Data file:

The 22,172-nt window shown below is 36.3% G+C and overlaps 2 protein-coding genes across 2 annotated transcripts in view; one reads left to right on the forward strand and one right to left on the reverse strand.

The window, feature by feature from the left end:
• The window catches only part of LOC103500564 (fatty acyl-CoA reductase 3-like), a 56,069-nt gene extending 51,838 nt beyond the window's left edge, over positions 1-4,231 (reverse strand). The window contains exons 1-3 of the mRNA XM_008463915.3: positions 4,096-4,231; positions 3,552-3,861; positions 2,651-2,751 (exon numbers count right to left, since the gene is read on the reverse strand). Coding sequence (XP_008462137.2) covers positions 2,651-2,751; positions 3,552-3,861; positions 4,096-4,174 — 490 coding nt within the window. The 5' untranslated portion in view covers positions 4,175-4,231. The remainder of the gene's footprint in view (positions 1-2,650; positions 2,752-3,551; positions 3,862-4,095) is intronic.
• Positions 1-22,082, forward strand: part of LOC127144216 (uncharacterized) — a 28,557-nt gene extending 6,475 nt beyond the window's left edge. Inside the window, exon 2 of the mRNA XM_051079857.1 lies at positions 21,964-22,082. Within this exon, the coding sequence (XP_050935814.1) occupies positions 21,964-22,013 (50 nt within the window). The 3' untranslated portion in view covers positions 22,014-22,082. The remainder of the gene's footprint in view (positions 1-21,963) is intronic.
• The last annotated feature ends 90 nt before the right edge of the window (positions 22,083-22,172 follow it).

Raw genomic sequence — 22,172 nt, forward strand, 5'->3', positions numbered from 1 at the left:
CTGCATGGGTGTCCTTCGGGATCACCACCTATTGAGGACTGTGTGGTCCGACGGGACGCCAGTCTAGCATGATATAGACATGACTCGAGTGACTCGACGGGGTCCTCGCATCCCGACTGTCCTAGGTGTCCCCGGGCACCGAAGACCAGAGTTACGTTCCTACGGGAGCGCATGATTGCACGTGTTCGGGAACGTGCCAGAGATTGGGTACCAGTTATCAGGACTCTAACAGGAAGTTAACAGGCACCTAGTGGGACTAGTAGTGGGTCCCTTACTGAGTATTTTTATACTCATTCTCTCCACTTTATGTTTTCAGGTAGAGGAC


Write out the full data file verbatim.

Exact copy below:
The 22,172-nt window shown below is 36.3% G+C and overlaps 2 protein-coding genes across 2 annotated transcripts in view; one reads left to right on the forward strand and one right to left on the reverse strand.

The window, feature by feature from the left end:
• The window catches only part of LOC103500564 (fatty acyl-CoA reductase 3-like), a 56,069-nt gene extending 51,838 nt beyond the window's left edge, over positions 1-4,231 (reverse strand). The window contains exons 1-3 of the mRNA XM_008463915.3: positions 4,096-4,231; positions 3,552-3,861; positions 2,651-2,751 (exon numbers count right to left, since the gene is read on the reverse strand). Coding sequence (XP_008462137.2) covers positions 2,651-2,751; positions 3,552-3,861; positions 4,096-4,174 — 490 coding nt within the window. The 5' untranslated portion in view covers positions 4,175-4,231. The remainder of the gene's footprint in view (positions 1-2,650; positions 2,752-3,551; positions 3,862-4,095) is intronic.
• Positions 1-22,082, forward strand: part of LOC127144216 (uncharacterized) — a 28,557-nt gene extending 6,475 nt beyond the window's left edge. Inside the window, exon 2 of the mRNA XM_051079857.1 lies at positions 21,964-22,082. Within this exon, the coding sequence (XP_050935814.1) occupies positions 21,964-22,013 (50 nt within the window). The 3' untranslated portion in view covers positions 22,014-22,082. The remainder of the gene's footprint in view (positions 1-21,963) is intronic.
• The last annotated feature ends 90 nt before the right edge of the window (positions 22,083-22,172 follow it).

Raw genomic sequence — 22,172 nt, forward strand, 5'->3', positions numbered from 1 at the left:
CTGCATGGGTGTCCTTCGGGATCACCACCTATTGAGGACTGTGTGGTCCGACGGGACGCCAGTCTAGCATGATATAGACATGACTCGAGTGACTCGACGGGGTCCTCGCATCCCGACTGTCCTAGGTGTCCCCGGGCACCGAAGACCAGAGTTACGTTCCTACGGGAGCGCATGATTGCACGTGTTCGGGAACGTGCCAGAGATTGGGTACCAGTTATCAGGACTCTAACAGGAAGTTAACAGGCACCTAGTGGGACTAGTAGTGGGTCCCTTACTGAGTATTTTTATACTCATTCTCTCCACTTTATGTTTTCAGGTAGAGGAC